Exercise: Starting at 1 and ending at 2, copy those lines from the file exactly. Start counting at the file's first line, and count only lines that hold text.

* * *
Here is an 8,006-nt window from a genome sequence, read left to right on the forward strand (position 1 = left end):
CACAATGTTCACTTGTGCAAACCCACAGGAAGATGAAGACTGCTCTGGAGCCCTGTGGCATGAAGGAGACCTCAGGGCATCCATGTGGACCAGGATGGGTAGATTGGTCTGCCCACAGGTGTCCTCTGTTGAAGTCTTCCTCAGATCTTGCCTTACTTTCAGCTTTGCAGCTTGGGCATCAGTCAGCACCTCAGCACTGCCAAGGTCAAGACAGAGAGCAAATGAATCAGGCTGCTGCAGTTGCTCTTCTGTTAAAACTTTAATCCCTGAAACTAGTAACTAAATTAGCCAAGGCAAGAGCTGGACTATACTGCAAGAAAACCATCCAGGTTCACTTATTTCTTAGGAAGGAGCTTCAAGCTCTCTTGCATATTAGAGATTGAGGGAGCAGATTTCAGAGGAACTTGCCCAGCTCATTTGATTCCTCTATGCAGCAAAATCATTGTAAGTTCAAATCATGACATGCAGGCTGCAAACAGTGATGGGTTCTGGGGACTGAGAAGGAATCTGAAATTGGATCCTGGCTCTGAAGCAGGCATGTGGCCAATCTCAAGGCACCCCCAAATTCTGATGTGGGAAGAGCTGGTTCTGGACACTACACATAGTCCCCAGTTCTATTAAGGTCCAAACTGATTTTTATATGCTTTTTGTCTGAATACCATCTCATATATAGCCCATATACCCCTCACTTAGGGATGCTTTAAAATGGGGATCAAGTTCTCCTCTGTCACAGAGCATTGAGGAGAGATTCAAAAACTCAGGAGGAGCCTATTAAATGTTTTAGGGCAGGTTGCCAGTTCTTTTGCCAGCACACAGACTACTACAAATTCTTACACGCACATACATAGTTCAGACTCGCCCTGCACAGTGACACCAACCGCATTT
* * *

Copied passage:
Here is an 8,006-nt window from a genome sequence, read left to right on the forward strand (position 1 = left end):
CACAATGTTCACTTGTGCAAACCCACAGGAAGATGAAGACTGCTCTGGAGCCCTGTGGCATGAAGGAGACCTCAGGGCATCCATGTGGACCAGGATGGGTAGATTGGTCTGCCCACAGGTGTCCTCTGTTGAAGTCTTCCTCAGATCTTGCCTTACTTTCAGCTTTGCAGCTTGGGCATCAGTCAGCACCTCAGCACTGCCAAGGTCAAGACAGAGAGCAAATGAATCAGGCTGCTGCAGTTGCTCTTCTGTTAAAACTTTAATCCCTGAAACTAGTAACTAAATTAGCCAAGGCAAGAGCTGGACTATACTGCAAGAAAACCATCCAGGTTCACTTATTTCTTAGGAAGGAGCTTCAAGCTCTCTTGCATATTAGAGATTGAGGGAGCAGATTTCAGAGGAACTTGCCCAGCTCATTTGATTCCTCTATGCAGCAAAATCATTGTAAGTTCAAATCATGACATGCAGGCTGCAAACAGTGATGGGTTCTGGGGACTGAGAAGGAATCTGAAATTGGATCCTGGCTCTGAAGCAGGCATGTGGCCAATCTCAAGGCACCCCCAAATTCTGATGTGGGAAGAGCTGGTTCTGGACACTACACATAGTCCCCAGTTCTATTAAGGTCCAAACTGATTTTTATATGCTTTTTGTCTGAATACCATCTCATATATAGCCCATATACCCCTCACTTAGGGATGCTTTAAAATGGGGATCAAGTTCTCCTCTGTCACAGAGCATTGAGGAGAGATTCAAAAACTCAGGAGGAGCCTATTAAATGTTTTAGGGCAGGTTGCCAGTTCTTTTGCCAGCACACAGACTACTACAAATTCTTACACGCACATACATAGTTCAGACTCGCCCTGCACAGTGACACCAACCGCATTT